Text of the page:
UCLA School of Law’s Human Rights Litigation Clinic is part of a litigation team representing child victims of forced labor in the chocolate industry in Nestle USA, Inc. v. Doe I and Cargill, Inc. v. Doe I, two consolidated petitions concerning an Alien Tort Statute lawsuit that the U.S. Supreme Court will hear on Dec. 1.
The clinic is a program within the Promise Institute for Human Rights at UCLA Law. It focuses on mechanisms for human rights accountability in domestic courts, including lawsuits regarding victims of human trafficking, consumer fraud cases based on false claims of “sustainability” that target corporations selling goods produced with slave labor, and Alien Tort Statute cases.
The Supreme Court case involves the agricultural and food giants Nestle and Cargill. The plaintiffs allege that the companies aided and abetted child slave labor by sending advance payments and American employees to provide technical assistance and by working in the United States to avoid regulation of the industry.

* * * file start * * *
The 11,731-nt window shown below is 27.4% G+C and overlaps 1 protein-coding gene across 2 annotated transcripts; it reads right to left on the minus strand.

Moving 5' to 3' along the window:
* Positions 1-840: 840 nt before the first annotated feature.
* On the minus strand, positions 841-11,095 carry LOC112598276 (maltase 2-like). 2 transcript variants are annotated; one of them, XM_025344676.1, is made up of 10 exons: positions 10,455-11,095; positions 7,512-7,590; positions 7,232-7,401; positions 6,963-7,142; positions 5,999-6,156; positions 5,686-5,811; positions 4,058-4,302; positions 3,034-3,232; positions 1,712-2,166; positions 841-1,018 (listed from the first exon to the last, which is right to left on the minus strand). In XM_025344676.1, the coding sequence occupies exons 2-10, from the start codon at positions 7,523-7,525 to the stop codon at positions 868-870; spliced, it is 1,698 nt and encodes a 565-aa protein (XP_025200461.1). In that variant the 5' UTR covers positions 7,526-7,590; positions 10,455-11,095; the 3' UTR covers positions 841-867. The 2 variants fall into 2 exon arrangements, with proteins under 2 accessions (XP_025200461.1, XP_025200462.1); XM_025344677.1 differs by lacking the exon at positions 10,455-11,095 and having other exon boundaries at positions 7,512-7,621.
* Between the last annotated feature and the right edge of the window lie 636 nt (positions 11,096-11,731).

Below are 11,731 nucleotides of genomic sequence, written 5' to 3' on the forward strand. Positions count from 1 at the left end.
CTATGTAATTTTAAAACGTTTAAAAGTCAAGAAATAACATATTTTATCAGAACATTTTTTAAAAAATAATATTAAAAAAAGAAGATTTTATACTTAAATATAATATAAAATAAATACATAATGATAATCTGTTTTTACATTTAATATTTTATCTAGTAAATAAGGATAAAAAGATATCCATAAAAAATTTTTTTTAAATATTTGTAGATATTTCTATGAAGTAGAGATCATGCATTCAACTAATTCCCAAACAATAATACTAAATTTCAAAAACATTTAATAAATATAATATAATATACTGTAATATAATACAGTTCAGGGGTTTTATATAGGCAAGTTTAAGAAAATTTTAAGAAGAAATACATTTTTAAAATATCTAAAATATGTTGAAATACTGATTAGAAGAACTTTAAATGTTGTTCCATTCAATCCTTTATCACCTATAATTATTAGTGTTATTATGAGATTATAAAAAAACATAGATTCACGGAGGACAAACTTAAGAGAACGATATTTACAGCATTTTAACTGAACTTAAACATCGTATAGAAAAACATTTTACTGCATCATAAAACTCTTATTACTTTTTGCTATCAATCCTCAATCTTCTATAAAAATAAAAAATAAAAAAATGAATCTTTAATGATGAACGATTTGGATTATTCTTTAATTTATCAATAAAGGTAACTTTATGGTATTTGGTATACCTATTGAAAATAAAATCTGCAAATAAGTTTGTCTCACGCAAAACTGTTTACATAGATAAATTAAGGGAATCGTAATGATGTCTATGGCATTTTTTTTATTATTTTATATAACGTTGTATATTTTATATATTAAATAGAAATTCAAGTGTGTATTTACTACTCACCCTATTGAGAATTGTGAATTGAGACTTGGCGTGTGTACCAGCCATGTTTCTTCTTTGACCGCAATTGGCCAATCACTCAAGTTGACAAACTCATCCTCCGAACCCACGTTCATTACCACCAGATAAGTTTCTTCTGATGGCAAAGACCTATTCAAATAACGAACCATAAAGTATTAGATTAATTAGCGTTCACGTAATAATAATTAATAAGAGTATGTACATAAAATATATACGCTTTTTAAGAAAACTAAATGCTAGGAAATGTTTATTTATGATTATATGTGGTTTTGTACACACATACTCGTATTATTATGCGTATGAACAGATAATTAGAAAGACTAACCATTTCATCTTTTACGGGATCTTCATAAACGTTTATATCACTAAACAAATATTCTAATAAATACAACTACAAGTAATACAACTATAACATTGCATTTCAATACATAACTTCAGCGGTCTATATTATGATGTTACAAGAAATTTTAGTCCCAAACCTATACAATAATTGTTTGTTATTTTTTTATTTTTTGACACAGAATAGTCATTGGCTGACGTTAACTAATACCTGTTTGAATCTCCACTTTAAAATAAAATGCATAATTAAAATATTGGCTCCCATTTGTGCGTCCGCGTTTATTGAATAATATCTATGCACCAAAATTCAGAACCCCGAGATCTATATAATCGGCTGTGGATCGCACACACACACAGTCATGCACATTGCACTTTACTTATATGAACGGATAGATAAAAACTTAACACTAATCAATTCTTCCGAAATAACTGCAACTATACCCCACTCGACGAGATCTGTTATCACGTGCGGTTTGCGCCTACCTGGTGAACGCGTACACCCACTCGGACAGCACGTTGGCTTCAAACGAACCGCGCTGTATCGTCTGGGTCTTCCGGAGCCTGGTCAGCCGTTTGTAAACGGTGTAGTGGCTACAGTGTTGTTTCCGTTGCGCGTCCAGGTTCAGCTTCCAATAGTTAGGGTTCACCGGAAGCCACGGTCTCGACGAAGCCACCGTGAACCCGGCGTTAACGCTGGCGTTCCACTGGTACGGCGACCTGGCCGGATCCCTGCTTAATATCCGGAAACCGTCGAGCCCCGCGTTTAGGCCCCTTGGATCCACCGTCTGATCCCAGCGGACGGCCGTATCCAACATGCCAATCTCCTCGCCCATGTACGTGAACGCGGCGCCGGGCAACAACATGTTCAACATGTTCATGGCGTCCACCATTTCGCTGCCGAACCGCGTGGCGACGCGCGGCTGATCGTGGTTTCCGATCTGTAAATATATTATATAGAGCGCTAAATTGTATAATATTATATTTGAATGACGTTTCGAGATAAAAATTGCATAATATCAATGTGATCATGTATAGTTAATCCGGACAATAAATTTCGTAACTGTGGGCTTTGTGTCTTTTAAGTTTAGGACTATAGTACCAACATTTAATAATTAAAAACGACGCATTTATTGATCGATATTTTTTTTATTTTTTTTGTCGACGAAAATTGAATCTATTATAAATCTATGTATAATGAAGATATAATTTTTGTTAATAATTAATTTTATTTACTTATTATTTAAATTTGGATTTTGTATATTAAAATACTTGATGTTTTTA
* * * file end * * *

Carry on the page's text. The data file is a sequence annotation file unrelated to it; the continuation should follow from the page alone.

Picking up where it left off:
Promise Institute Deputy Director Cathy Sweetser worked with clinic students to argue that Nestle and Cargill should be held liable for knowingly profiting from the forced labor of children trafficked from Mali to the Ivory Coast and for providing practical assistance to their captors.Their briefs are available here and here.
Sweetser and her students worked closely with Terry Collingsworth of International Rights Advocates; Paul Hoffman, John Washington and Helen Zeldes of Schonbrun Seplow Harris Hoffman & Zeldes; and UC Irvine School of Law’s International Human Rights Clinic and Civil Rights Litigation Clinic. Hoffman will argue the case in the Supreme Court.
In addition, two UCLA Law alumni, Tanya Sukhija-Cohen ’13 and William Aceves LL.M. ’14, filed an amicus brief on behalf of foreign lawyers. Sukhija-Cohen is an attorney at Hadsell Stormer Renick & Dai and was formerly a lawyer for Equality Now. Aceves is a professor of international law at California Western Law School and frequently represents human rights organizations as amicus curiae counsel.